Merge Sort Algorithm

Published Jan 18, 2024Updated May 15, 2024
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Merge sort is a divide-and-conquer sorting algorithm that breaks down an array into smaller arrays, sorts them, and then combines the subarrays back together to return a sorted array.

MergeSort Method


  • Base Case: If the input array data has only one element, it’s already sorted, so return.
  • Split: Divide the array into two halves, left and right, of approximately equal size.


  • Recursive Calls: Repeatedly call mergeSort on each half, (left) and (right), to create subarrays so they are sorted independently.


  • Merge: Call the merge function to merge the two sorted halves (each initially of length 1) left and right, and combine them back into the original array data in a sorted manner.

Implementation Pt.1

The following example written in Java shows an implementation of the first part of the Merge Sort Algorithm — splitting the main array into subarrays:

public static void mergeSort(int[] data){
if(data.length == 1){
int n1 = data.length/2;
int n2 = data.length - n1;
int[] left, right;
//make left and right subarrays
left = new int[n1];
right = new int[n2];
System.arraycopy(data, 0, left, 0, n1);
System.arraycopy(data, n1, right, 0, n2);
//recursively split left and right arrays
//once array is @ length 1, the left & right array will be merged
merge(data, left, right);

Merge Method

  1. Initialize:
    • Set indices l, r, and k to 0 to track the positions in left, right, and data.
  2. Compare and Merge:
    • While both left and right have elements remaining:
      • Compare the elements at left[l] and right[r].
      • Copy the smaller element into data[k] and increment the corresponding index (l or r).
      • Increment k to move to the next position in data.
  3. Copy Remaining Elements:
    • If any elements remain in left, copy them directly into the remaining positions in data.
    • Similarly, if any elements remain in right, copy them into the remaining positions in data.

Implementation Pt.2

The following example written in Java shows an implementation of the second part of Merge Sort — sorting the subarrays and merging them back into the original array:

public static void merge(int[] data, int[] left, int[] right){
//indexes of arrays left, right, and data
int l,r,k;
l = r = k = 0;
while(l < left.length && r < right.length && k < data.length){
//find min between left & right element and insert it
if(left[l] < right[r]){
data[k] = left[l];
data[k] = right[r];
//increment index of data after insertion
//if elements still remain in arrays left or right, insert them into the data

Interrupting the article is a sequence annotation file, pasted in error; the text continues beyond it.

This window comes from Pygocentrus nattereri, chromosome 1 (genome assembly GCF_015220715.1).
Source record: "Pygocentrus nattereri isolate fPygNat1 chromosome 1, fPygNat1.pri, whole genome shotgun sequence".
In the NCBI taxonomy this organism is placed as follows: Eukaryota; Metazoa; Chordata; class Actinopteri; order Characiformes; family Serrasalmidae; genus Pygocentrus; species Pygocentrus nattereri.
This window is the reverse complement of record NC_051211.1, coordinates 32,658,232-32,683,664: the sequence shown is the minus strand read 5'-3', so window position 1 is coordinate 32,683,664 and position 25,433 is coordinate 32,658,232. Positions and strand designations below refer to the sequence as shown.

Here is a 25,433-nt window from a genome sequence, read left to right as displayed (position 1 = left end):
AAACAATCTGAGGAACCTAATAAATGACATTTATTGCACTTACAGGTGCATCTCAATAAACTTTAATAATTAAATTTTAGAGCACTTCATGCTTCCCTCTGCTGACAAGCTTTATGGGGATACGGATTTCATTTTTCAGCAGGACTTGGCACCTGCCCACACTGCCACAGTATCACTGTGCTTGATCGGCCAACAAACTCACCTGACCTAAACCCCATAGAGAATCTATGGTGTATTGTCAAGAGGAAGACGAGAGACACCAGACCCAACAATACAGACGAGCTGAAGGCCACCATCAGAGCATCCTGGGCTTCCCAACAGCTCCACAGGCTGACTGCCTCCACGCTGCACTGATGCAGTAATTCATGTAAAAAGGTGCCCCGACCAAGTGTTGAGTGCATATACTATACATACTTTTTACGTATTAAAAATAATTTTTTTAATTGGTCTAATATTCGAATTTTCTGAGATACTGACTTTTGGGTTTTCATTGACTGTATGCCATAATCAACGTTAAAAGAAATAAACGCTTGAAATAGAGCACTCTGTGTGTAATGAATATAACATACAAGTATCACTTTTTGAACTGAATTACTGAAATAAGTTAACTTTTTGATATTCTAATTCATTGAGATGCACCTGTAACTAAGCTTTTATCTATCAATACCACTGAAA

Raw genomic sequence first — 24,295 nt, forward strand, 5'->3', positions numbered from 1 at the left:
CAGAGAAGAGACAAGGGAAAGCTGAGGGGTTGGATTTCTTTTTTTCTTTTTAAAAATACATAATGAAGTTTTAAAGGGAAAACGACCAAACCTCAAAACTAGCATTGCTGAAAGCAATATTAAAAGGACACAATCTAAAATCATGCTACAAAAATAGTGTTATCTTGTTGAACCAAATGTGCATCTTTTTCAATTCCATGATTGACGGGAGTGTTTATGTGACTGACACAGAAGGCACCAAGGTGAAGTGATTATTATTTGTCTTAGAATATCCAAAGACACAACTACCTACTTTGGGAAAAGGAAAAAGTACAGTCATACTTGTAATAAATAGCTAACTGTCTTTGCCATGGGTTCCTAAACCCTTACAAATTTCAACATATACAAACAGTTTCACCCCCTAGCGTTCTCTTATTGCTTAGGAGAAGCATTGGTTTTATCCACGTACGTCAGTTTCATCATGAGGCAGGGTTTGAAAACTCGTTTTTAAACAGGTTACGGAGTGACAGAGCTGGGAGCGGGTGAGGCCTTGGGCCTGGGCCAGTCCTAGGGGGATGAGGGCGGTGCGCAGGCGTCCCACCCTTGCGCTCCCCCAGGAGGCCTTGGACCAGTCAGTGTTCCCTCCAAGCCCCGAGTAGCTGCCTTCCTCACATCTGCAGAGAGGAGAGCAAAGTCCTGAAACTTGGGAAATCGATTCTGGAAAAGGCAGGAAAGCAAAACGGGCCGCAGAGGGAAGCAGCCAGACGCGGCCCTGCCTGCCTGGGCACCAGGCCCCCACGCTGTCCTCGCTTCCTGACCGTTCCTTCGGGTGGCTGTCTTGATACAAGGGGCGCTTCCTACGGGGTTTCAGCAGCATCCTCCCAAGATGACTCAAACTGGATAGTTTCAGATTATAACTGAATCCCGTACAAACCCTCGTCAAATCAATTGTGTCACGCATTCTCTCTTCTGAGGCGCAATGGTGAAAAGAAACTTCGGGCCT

while(l < left.length){
data[k] = left[l];
while(r < right.length){
data[k] = right[r];

Time Complexity Breakdown

Overall Time Complexity: O(n log n)


  1. Divide:

    • The mergeSort function recursively divides the array into halves until each subarray has only one element.
    • This splitting process has a time complexity of O(log n) due to the repeated halving.
  2. Conquer:

    • The base case (array of size 1) requires no sorting, so its complexity is O(1).
  3. Combine:

    • The merge function merges two sorted subarrays into a single sorted array.
    • It iterates through both subarrays once, comparing elements and copying them to the final array.
    • This merging process takes O(n) time, where n is the total number of merged elements.

Overall Time Complexity:

  • The recursive calls to mergeSort create a log n-level tree.
    • The number of levels in this tree directly relates to how many times the array can be divided by 2 before reaching single-element subarrays. This is equivalent to the logarithm of the array’s size (log n). For example, an array of 8 elements would have 3 levels (log2 (8) = 3). Reference the picture below for a visual understanding.

Merge Sort

  • At each level, the merging step takes O(n) time.
  • Therefore, the overall time complexity is O(n log n), resulting from multiplying the time complexity of each level (n) by the number of levels (log n).

Benefits of Merge Sort

  • Predictable Efficiency: Merge sort maintains a time complexity of O(n log n) regardless of the initial arrangement of elements in the input array. This means it performs equally well in best-case, average-case, and worst-case scenarios.
  • Reliable for Diverse Inputs: This consistent performance makes merge sort a dependable choice for sorting various input sizes and datasets without unexpected slowdowns due to data arrangement.
  • Efficiency for Large Datasets: Its O(n log n) time complexity places it among the most efficient sorting algorithms, especially for large datasets, outperforming algorithms like bubble sort and selection sort that exhibit worse-case complexities of O(n^2).

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